Ridiculous Xiaomi Redmi K30 Geekbench entry shows why healthy skepticism is a prerequisite when it comes to interpreting benchmark data
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Geekbench is a popular benchmarking tool used to assess the CPU strength of processors — both x86 and ARM. While there have been occasional instances of fake Geekbench records in the past that have taken even seasoned tech journalists for a ride, this particular listing trumps everything. Moreover, this record is still available on the official Geekbench 5 database, which makes it all the more concerning.
The listing we are talking about is that of the Xiaomi Redmi K30. The Redmi K30 is powered by a Snapdragon 730G SoC, so one wouldn't really expect it to shatter any records when compared to phones of this generation. But this particular record shows the Redmi K30 as having a single-core score of 5,441 and a multi-core score of 16,245! Who'd have expected a smartphone and that too, one with a mid-range chipset to have 4.2x the single-core and 1.14x the multi-core score of an AMD Ryzen 9 3950X, right?
We are not sure what could have caused such a large scoring. Even if we were to assume this is some sort of a device being mimicked on x86 hardware, such high scores are not possible when, in fact, the native performance of current mainstream x86 processors itself isn't that high. For perspective, a legit score of the Snapdragon 730G in Geekbench 5 would be around 543 points in single-core and about 1,727 points in multi-core.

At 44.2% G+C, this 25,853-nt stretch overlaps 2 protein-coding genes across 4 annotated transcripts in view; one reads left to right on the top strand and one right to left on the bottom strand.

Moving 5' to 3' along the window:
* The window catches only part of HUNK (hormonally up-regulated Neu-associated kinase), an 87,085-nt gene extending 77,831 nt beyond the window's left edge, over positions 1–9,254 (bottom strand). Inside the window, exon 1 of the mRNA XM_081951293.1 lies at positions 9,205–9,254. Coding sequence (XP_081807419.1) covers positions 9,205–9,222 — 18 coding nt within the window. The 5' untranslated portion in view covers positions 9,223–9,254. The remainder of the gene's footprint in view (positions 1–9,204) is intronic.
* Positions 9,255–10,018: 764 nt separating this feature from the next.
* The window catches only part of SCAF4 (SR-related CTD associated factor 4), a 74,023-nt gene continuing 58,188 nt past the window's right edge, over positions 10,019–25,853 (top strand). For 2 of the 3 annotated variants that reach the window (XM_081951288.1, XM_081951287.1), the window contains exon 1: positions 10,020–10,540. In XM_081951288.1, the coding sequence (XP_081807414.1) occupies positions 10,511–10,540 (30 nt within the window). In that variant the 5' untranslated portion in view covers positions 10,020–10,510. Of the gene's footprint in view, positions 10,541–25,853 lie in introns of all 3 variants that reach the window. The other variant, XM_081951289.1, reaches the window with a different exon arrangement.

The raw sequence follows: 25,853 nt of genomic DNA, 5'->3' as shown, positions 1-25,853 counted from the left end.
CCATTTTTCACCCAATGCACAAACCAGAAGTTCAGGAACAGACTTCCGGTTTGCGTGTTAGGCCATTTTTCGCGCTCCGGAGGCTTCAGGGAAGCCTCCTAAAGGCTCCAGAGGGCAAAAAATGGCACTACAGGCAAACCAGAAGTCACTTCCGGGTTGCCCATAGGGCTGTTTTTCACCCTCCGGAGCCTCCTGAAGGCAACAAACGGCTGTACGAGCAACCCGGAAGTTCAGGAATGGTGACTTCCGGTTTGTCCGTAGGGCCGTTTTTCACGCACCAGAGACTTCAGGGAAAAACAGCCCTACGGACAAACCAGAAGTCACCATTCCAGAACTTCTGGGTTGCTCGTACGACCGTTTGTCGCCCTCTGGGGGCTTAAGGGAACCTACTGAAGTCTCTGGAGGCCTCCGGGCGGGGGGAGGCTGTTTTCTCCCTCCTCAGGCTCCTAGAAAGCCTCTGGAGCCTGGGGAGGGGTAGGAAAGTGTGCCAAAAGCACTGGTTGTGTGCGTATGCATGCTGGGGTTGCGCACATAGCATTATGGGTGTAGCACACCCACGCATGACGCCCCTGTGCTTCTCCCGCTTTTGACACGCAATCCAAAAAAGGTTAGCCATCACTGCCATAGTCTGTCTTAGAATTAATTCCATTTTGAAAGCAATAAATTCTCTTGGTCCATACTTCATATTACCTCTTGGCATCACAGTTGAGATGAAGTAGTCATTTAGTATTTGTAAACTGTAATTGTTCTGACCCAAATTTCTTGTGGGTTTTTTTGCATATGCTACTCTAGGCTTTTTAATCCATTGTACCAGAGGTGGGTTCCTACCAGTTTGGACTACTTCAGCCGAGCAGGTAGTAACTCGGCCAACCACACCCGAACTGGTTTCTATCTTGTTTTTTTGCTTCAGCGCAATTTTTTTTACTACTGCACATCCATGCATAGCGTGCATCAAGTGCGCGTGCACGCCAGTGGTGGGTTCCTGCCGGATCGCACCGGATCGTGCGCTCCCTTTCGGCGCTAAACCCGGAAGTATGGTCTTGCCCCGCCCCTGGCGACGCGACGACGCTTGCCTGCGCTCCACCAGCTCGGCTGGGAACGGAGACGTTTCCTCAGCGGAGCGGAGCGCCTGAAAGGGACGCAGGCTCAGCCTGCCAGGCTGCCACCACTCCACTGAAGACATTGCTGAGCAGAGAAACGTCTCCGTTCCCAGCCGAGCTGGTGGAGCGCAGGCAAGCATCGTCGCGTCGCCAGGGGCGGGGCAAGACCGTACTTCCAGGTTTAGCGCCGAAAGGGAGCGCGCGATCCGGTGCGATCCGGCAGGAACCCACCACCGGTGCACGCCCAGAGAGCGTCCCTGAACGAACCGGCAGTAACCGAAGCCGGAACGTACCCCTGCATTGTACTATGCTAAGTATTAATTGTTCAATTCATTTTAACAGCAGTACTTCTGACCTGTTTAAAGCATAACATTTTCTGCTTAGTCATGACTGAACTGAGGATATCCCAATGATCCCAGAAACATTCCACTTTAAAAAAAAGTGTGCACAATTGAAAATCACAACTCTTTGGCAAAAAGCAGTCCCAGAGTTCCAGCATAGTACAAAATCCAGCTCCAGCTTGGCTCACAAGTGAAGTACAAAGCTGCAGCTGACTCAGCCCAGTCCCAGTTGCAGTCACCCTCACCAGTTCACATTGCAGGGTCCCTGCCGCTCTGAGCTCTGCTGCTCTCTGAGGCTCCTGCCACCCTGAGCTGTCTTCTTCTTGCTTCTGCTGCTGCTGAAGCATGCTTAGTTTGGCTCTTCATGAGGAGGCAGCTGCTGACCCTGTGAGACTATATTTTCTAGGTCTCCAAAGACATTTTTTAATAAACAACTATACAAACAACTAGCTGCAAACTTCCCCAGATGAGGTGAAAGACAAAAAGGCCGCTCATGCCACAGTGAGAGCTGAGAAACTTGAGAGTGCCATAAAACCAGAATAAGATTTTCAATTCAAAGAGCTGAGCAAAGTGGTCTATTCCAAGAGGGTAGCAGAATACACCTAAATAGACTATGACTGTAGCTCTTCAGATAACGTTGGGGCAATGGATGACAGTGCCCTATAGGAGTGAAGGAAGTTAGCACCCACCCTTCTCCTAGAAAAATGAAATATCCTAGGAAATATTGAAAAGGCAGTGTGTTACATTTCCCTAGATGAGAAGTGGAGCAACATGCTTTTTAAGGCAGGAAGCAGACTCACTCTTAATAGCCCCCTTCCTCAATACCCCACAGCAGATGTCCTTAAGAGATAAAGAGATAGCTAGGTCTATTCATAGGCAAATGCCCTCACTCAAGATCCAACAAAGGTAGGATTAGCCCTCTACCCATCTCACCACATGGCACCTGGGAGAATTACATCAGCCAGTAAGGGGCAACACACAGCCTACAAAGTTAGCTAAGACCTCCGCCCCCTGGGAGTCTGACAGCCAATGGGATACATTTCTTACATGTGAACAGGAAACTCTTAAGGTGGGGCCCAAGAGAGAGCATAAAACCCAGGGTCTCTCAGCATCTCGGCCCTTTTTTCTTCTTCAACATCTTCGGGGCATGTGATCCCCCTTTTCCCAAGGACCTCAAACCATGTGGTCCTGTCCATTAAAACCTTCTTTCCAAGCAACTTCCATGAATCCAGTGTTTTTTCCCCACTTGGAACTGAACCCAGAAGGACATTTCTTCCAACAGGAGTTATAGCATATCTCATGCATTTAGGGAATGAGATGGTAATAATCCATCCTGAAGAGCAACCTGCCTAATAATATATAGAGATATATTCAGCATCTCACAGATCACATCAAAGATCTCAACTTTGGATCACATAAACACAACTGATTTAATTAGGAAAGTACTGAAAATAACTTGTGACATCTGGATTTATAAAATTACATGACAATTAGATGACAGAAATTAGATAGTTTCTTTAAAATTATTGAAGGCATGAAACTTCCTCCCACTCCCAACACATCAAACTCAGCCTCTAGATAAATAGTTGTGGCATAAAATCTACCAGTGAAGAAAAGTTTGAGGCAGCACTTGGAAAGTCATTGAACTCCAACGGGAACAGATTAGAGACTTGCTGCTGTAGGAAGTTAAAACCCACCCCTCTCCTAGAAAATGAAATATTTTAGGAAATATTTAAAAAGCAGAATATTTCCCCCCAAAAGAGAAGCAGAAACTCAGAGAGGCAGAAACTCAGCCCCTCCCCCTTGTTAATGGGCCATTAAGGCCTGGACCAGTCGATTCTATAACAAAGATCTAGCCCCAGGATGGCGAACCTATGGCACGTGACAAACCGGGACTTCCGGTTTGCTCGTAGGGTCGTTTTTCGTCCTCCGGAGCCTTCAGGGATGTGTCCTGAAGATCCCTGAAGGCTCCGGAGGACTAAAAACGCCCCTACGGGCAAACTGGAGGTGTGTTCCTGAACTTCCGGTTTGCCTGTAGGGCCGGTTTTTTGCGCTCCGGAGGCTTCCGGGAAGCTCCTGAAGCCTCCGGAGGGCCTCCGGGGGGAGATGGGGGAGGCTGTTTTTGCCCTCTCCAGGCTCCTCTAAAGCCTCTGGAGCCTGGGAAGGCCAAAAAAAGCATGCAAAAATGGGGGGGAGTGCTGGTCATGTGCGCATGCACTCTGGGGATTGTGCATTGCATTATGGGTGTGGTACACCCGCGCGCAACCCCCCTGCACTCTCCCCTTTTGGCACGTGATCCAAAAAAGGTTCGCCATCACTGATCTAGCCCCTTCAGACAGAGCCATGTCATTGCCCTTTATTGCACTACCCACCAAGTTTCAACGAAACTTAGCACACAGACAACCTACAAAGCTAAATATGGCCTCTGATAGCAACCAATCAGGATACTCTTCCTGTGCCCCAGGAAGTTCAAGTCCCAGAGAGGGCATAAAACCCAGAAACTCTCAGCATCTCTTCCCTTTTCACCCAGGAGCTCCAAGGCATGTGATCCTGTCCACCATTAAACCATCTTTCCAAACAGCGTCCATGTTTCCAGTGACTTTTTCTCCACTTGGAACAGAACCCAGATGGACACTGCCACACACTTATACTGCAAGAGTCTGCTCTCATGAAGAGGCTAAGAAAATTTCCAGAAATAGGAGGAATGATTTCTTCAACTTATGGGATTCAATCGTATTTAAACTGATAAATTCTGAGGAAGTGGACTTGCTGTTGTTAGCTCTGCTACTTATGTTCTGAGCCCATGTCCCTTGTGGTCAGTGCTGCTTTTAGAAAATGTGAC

We will check with Primate Labs as to what could be reason for this anomaly and update this article accordingly when we get a response. In the meanwhile, we advice readers to exercise due diligence while making judgements based on any single benchmark score. Androids OEMs face cut-throat competition across almost every price segment, so they often push high benchmark numbers as a differentiating feature.
While a high score in AnTuTu, Geekbench, or any such benchmark is definitely welcome, buyers should preferably adopt a holistic approach to evaluation before deciding whether a device is suitable for their use case or not. Remember that benchmark listings are not entirely fool-proof. In fact, this somewhat old but still relevant article from Android Pit shows how easy it is to fake benchmark listings.
Therefore, a little bit of discretion while reading news about benchmark leaks is essential similar to what we had shown before in the case of a fake Mi Mix 4 listing, for example.